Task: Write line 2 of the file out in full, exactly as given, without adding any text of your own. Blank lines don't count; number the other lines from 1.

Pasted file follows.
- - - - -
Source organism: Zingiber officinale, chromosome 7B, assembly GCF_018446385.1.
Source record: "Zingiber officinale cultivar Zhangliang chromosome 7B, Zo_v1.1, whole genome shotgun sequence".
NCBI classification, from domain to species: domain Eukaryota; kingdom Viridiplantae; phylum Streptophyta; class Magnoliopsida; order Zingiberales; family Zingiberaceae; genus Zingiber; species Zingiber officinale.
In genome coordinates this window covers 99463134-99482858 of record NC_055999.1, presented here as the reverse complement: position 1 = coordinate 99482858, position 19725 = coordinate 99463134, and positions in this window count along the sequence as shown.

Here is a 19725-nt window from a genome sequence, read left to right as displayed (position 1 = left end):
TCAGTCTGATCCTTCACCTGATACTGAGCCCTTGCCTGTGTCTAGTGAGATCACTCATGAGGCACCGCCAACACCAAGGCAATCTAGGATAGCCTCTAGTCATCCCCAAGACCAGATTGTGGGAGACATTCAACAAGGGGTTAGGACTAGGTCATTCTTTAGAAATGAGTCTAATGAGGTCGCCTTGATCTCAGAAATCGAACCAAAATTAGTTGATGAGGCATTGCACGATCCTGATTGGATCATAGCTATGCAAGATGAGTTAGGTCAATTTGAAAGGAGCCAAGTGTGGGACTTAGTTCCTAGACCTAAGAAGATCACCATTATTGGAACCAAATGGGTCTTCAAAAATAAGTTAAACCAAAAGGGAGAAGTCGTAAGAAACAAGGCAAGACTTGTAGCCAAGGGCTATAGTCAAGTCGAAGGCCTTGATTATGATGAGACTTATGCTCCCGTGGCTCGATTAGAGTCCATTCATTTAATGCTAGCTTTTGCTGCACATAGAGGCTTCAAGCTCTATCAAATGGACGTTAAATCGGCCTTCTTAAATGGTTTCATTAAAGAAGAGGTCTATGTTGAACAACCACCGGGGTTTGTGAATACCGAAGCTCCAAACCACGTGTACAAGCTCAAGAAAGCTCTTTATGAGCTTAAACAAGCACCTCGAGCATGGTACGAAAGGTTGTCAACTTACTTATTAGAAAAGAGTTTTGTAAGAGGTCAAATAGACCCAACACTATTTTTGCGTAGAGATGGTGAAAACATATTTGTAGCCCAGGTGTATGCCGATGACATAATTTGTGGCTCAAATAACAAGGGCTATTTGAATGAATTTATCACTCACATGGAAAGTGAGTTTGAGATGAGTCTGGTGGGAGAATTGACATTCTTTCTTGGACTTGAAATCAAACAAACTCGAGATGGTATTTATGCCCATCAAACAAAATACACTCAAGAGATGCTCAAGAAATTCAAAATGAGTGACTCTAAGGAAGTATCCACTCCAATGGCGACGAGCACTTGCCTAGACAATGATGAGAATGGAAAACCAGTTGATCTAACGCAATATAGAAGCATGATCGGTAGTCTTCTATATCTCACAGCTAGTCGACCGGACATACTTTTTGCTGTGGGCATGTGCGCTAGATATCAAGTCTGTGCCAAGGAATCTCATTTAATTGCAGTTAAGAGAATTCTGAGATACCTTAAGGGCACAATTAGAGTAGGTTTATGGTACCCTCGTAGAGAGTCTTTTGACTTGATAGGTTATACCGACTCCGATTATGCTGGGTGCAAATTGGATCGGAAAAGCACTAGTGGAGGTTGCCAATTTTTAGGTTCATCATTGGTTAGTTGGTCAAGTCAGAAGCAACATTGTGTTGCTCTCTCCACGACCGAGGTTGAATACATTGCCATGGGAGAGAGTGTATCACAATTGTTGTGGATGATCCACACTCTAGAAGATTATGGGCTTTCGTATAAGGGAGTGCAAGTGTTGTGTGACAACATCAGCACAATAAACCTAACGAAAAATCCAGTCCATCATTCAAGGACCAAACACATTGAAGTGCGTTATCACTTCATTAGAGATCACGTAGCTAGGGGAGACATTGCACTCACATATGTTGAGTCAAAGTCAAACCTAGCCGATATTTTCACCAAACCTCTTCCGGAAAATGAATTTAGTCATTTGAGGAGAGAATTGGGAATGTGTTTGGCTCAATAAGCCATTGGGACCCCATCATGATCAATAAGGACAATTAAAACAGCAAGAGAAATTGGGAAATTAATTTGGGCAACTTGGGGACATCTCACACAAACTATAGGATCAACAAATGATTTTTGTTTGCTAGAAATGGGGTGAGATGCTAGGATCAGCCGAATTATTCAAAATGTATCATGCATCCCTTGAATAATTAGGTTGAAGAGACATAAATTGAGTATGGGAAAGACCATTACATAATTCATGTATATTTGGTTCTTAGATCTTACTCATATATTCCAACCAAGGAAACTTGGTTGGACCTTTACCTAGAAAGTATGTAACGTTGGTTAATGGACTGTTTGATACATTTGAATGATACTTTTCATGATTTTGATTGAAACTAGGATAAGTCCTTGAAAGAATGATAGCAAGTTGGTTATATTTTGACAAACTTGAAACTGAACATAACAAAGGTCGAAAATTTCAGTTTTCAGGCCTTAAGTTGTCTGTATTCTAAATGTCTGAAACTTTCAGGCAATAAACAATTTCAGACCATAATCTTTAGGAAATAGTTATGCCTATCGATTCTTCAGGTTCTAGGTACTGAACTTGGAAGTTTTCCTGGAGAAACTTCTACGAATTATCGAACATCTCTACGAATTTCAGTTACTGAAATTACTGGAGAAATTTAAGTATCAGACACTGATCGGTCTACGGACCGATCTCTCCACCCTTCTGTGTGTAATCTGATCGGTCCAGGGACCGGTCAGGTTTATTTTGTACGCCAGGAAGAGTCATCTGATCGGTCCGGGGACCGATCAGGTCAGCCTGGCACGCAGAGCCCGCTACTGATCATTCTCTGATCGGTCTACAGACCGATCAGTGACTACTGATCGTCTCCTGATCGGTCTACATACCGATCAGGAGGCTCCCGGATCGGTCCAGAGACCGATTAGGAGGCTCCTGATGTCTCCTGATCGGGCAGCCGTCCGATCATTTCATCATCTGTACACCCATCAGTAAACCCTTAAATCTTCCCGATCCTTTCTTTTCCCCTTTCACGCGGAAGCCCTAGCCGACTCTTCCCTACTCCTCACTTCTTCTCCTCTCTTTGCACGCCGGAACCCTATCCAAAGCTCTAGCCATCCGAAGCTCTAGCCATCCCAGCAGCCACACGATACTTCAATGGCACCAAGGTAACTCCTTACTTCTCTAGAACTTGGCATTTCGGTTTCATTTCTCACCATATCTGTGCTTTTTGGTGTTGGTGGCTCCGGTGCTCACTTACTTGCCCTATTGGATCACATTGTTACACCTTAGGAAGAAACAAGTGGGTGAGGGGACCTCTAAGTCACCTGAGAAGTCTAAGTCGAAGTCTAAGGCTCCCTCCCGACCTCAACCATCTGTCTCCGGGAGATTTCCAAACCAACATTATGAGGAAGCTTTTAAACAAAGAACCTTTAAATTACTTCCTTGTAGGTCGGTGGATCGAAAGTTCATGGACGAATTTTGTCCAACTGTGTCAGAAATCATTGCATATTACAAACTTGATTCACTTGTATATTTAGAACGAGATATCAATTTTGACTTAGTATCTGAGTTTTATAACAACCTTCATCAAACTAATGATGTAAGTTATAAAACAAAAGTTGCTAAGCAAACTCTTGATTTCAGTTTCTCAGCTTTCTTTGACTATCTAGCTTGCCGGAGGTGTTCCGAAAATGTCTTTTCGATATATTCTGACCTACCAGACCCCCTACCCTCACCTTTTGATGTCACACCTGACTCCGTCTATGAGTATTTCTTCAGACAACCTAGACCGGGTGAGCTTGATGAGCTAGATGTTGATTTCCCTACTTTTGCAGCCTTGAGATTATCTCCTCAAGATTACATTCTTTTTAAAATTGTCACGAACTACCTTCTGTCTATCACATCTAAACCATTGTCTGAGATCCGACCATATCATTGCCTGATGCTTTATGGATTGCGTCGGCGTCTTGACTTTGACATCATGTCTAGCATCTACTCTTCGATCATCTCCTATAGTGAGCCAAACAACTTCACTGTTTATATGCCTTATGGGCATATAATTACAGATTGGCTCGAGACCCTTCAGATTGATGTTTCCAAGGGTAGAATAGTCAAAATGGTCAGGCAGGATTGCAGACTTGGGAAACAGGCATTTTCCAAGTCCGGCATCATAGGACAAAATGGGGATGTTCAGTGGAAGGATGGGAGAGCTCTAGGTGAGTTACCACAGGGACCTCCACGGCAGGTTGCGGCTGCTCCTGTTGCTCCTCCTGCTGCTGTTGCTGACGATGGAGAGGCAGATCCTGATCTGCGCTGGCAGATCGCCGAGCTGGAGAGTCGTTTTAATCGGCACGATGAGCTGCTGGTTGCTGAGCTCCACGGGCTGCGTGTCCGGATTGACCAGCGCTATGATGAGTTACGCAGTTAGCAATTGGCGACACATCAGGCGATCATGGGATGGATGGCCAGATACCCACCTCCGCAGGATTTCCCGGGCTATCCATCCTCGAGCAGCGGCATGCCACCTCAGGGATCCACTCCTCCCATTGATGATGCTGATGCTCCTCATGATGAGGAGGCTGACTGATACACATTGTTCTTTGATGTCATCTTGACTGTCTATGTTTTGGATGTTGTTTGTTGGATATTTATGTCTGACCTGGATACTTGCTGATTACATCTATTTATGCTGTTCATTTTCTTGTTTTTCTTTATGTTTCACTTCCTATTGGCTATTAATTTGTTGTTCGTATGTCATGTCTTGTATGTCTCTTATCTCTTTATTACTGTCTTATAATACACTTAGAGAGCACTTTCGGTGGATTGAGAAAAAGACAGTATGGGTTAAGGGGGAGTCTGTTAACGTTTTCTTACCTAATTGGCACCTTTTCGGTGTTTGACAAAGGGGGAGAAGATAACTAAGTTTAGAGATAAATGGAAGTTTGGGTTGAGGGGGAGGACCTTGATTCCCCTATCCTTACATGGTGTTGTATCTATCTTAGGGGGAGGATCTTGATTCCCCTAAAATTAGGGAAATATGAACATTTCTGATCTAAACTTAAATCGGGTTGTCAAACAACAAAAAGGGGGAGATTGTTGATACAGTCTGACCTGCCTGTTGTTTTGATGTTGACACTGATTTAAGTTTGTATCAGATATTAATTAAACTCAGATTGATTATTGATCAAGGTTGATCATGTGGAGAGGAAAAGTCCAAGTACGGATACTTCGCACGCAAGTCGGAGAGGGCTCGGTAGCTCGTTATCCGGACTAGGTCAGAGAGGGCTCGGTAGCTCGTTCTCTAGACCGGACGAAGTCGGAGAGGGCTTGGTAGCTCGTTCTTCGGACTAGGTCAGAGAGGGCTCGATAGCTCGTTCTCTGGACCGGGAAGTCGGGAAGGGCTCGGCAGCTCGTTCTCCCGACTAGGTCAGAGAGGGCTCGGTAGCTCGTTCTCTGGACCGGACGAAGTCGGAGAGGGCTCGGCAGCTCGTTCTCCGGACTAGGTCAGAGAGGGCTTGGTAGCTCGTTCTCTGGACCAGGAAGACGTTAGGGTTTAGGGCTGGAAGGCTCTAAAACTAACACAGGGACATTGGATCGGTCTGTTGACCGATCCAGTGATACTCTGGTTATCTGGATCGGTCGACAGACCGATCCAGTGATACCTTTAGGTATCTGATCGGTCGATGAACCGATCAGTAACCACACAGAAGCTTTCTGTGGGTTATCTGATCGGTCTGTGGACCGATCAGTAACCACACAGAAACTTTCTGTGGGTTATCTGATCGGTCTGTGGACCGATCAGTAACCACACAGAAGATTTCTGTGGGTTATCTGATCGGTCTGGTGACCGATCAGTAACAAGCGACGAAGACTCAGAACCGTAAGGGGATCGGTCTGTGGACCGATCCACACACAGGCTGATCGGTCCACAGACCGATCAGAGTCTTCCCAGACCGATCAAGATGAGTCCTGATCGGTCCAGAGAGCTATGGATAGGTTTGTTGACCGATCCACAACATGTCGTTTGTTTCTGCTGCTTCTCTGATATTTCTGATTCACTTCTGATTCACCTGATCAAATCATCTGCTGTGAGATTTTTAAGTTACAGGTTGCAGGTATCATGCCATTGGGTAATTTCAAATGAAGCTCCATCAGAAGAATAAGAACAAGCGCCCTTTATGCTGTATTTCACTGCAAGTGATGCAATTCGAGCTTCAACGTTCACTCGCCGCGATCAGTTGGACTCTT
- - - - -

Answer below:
Source record: "Zingiber officinale cultivar Zhangliang chromosome 7B, Zo_v1.1, whole genome shotgun sequence".